Everytime I've read about people asking whether they should write their game in C++ or Unity, Unity is usually the default answer, unless they want to go through the hassle of creating an engine by themselves when Unity already does everything for you. If that's the case is there ever a case where writing a game in C++, Java, Rust etc... is better than using Unity? If so what are these cases?
You need to write a game without an engine when you have a game with very unique technical challenges which are not sufficiently covered by general-purpose game engines.
General purpose game engines like Unreal, Unity or Godot are optimized for running any kind of game people can come up with. But a one-size-fits-all solution often has problems with handling unusual edge cases. When your game idea is such an unusual edge case (most are not), then you might have to create your own engine in order to perform the low-level optimizations you need in order to run your game with satisfying performance.
A couple games which would not have been possible (or at least very difficult) with a general purpose game engine are:
- Minecraft, with its millions of blocks in a single scene. Which runs so well on low-budget hardware due to the simplistic graphics and well-chosen data-structures.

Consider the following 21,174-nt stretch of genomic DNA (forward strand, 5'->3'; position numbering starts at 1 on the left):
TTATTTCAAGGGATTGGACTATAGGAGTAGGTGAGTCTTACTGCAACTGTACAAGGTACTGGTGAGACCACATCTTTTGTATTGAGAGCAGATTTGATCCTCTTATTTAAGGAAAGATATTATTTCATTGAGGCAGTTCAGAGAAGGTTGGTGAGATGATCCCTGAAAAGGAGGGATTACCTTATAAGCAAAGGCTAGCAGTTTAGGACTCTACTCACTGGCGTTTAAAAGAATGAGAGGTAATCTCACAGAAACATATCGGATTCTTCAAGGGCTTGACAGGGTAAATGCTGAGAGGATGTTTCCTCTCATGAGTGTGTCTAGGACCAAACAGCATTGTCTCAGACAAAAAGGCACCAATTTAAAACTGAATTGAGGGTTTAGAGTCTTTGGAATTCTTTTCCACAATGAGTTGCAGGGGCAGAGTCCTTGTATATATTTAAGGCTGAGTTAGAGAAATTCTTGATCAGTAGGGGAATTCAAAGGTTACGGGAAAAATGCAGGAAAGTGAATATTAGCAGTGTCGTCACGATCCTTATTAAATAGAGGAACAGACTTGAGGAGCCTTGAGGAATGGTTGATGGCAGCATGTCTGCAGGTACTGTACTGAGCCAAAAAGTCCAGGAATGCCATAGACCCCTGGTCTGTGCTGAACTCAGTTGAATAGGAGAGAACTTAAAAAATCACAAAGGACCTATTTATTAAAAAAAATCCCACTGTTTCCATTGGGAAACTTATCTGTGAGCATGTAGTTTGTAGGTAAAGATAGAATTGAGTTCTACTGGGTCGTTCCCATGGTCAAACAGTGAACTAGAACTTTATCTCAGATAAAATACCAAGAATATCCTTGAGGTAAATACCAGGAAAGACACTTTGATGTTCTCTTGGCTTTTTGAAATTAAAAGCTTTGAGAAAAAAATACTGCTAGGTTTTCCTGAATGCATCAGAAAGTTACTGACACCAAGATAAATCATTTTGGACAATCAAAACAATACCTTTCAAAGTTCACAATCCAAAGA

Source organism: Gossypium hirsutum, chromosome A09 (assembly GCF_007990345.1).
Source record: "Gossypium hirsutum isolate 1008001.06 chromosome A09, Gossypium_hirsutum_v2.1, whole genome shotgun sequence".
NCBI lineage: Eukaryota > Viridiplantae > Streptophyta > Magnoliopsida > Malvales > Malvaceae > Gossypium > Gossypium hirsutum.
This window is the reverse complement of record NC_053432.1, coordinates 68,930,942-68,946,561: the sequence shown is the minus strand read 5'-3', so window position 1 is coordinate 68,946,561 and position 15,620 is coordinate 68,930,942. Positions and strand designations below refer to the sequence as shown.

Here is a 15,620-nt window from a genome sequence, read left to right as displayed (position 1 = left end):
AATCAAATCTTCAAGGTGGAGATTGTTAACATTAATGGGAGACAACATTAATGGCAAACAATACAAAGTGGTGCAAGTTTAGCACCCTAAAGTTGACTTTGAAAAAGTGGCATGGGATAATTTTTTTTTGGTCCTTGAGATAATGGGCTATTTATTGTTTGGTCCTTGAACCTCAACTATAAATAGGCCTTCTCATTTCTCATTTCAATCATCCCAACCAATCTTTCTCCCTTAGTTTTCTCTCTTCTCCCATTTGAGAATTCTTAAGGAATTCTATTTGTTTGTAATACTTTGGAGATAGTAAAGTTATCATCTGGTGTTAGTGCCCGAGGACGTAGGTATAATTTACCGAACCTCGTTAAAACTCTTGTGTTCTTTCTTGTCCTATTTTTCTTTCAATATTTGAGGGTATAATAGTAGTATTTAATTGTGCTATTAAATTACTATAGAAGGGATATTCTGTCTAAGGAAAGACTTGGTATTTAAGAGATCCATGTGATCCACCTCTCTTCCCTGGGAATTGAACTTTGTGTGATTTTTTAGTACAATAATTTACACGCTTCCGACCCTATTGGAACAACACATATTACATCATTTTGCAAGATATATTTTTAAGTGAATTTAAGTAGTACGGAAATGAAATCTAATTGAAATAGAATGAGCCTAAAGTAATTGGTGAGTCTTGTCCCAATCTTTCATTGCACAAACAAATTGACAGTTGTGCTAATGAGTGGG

- Factorio, which does a lot of micro- and macro-optimization to make sure it can process a huge amount of entities (their development blog is a treasure trove of interesting programming tricks).
- Flappy Bird. Yes, I am serious. What, you say you could do that in your favorite game engine in a couple hours? Sure, but could you squeeze it into an APK of under a MB? Game engines tend to add runtimes which are several MB in size to every game. Which hardly matters for a large project but seems pretty excessive for a tiny one. Filesize is also an important factor for web-based games, where every additional second of loading time will cause you to lose a couple players.
However, game engines do keep developing and become able to cover more specialized use-cases they couldn't before. Like Unity's DOTS initiative which allows to create games which require highly optimized game systems and its scriptable render pipelines which can be used to optimize for unusual render performance requirements.
The main reasons I can come up with are:
- the challenge / bragging rights / language practice. Some people just get bored when things get too easy, or they want to see what is possible without an engine.
- not knowing any better - most people are guilty of doing that at least once.
- not being dependant on an engine. That's a very ambitious thing and most of the time it's attempted by companies that want to make their own engines... either to save the money in the long run, or to make something very specialized for games they are making
- making a game for very specific environment, like certain machines that might not be able to run common engines. I think that doesn't happen very often lately though.